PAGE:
Cantor’s newest exhibit, “Flesh and Metal: Body and Machine in Early 20th-Century Art” explores the power of visual art to examine, reveal, and dissolve the line between technology and humanity. Organized jointly by SFMOMA and the Cantor Art Center, the show features photos, paintings, sculpture and video by a wide range European and North American artists, including Pablo Picasso, Georges Braque, Giorgio de Chirico, Man Ray, Alexander Rodchenko, working between 1910 and 1950.
Cantor Arts Center
Coordinators for the Your Art Here program—an initiative to showcase student art and allow students to curate art spaces around campus—are addressing personnel concerns this year in an effort to revitalize the project.
That mansion is Cantor Arts Center, decked out with all the trimmings: marble staircases, near-deserted wings crammed full of antique artifacts, the occasional catered dinner party and, of course, some pretty nice art stuck up on the walls.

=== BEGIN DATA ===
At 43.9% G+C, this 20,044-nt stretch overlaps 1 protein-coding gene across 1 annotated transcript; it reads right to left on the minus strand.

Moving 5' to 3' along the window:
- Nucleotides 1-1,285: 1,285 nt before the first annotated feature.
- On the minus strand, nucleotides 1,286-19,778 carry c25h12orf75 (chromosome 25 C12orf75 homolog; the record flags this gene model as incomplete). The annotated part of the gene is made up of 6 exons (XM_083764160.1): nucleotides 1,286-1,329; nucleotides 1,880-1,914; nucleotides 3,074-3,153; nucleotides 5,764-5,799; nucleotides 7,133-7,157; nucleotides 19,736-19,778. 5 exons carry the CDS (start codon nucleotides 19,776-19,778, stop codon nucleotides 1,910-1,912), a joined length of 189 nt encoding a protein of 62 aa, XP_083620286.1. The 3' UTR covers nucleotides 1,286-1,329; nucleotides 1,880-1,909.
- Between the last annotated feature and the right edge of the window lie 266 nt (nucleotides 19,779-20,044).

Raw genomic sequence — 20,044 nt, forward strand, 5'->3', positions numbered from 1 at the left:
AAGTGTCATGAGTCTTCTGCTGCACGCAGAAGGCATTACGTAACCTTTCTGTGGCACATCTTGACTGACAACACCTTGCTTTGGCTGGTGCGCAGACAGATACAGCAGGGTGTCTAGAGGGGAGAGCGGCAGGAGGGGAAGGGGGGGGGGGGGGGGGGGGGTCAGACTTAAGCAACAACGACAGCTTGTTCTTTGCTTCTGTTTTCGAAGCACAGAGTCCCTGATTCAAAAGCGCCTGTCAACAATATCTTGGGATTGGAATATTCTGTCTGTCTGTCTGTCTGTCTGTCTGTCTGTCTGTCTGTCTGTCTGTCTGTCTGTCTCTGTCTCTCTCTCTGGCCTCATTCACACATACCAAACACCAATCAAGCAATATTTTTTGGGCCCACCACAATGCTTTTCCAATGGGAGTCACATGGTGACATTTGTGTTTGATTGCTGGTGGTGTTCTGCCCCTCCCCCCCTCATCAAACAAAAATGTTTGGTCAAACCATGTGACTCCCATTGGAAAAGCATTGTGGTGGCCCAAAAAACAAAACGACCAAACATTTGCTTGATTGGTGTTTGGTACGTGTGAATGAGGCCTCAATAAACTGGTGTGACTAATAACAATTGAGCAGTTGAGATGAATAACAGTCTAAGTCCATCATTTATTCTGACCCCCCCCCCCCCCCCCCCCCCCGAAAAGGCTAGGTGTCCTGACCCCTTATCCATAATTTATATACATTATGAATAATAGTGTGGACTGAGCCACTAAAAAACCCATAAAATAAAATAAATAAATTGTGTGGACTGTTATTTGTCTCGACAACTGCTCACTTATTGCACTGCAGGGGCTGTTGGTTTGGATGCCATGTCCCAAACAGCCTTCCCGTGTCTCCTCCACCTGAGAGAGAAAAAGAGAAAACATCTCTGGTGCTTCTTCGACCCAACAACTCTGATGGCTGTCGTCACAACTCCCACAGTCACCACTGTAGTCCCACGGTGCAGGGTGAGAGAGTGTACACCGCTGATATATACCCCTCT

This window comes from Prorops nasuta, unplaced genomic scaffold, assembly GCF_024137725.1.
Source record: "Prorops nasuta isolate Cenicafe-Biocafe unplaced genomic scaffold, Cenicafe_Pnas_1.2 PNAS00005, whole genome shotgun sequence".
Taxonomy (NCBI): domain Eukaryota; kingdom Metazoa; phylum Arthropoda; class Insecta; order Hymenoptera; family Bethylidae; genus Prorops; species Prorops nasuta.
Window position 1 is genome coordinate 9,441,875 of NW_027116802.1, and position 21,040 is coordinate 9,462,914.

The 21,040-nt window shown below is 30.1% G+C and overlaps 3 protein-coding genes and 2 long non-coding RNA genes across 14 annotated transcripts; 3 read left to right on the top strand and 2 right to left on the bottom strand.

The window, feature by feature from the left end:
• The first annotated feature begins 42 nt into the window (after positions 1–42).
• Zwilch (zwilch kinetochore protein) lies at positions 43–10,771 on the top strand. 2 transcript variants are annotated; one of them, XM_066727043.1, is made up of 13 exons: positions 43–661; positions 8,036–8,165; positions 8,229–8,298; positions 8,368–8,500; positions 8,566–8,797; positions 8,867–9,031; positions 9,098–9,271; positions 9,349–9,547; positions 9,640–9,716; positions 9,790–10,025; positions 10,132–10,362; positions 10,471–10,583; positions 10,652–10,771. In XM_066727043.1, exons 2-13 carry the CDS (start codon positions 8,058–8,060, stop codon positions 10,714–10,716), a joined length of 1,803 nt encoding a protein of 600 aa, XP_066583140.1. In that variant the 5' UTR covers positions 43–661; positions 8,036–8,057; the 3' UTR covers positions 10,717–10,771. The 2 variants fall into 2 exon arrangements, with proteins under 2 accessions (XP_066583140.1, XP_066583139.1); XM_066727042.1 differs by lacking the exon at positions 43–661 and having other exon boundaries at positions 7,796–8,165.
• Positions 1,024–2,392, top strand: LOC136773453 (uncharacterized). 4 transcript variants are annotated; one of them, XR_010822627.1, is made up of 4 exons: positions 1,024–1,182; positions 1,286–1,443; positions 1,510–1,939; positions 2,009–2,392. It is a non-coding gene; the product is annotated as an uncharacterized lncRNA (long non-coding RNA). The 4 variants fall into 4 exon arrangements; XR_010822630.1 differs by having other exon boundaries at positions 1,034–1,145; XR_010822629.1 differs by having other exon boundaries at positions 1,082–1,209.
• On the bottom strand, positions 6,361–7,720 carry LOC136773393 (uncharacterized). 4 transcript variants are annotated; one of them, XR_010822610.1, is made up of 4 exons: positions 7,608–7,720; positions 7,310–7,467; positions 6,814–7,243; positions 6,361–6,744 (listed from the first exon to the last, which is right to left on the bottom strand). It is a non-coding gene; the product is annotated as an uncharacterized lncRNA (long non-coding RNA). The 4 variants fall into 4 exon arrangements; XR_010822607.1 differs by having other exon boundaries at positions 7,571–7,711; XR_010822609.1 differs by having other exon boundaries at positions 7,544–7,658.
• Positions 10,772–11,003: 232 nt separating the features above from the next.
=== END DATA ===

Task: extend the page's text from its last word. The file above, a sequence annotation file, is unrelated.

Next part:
While “The Gates of Hell” might not sound like the ideal spot for a picnic, the bronze cast of Auguste Rodin’s 20-foot masterpiece is just one of 20 renowned sculptures on display at the Cantor Arts Center’s Rodin Sculpture Garden. The center’s must-see Rodin collection — the largest outside of Paris — also includes three galleries in the museum’s left wing, which together house 170 Rodin pieces. And it’s all free.
More than 100 works of art from the Cantor Arts Center have been made available online for in-depth public viewing through a new partnership between the Center and the Google Art Project.
Though Stanford is famous for its curving arches and the red-tiled roofs of its Mission Revival-style architecture, the campus hosts other architectural gems representing a split between old and new. Among those gems is the Hanna House, designed by world-renowned architect Frank Lloyd Wright.
A groundbreaking ceremony on Tuesday afternoon marked the start of construction on the museum building that will eventually house the Anderson Collection, “one of the most outstanding private collections of 20th century American art in the world” according to University Provost John Etchemendy, Ph.D. ’82.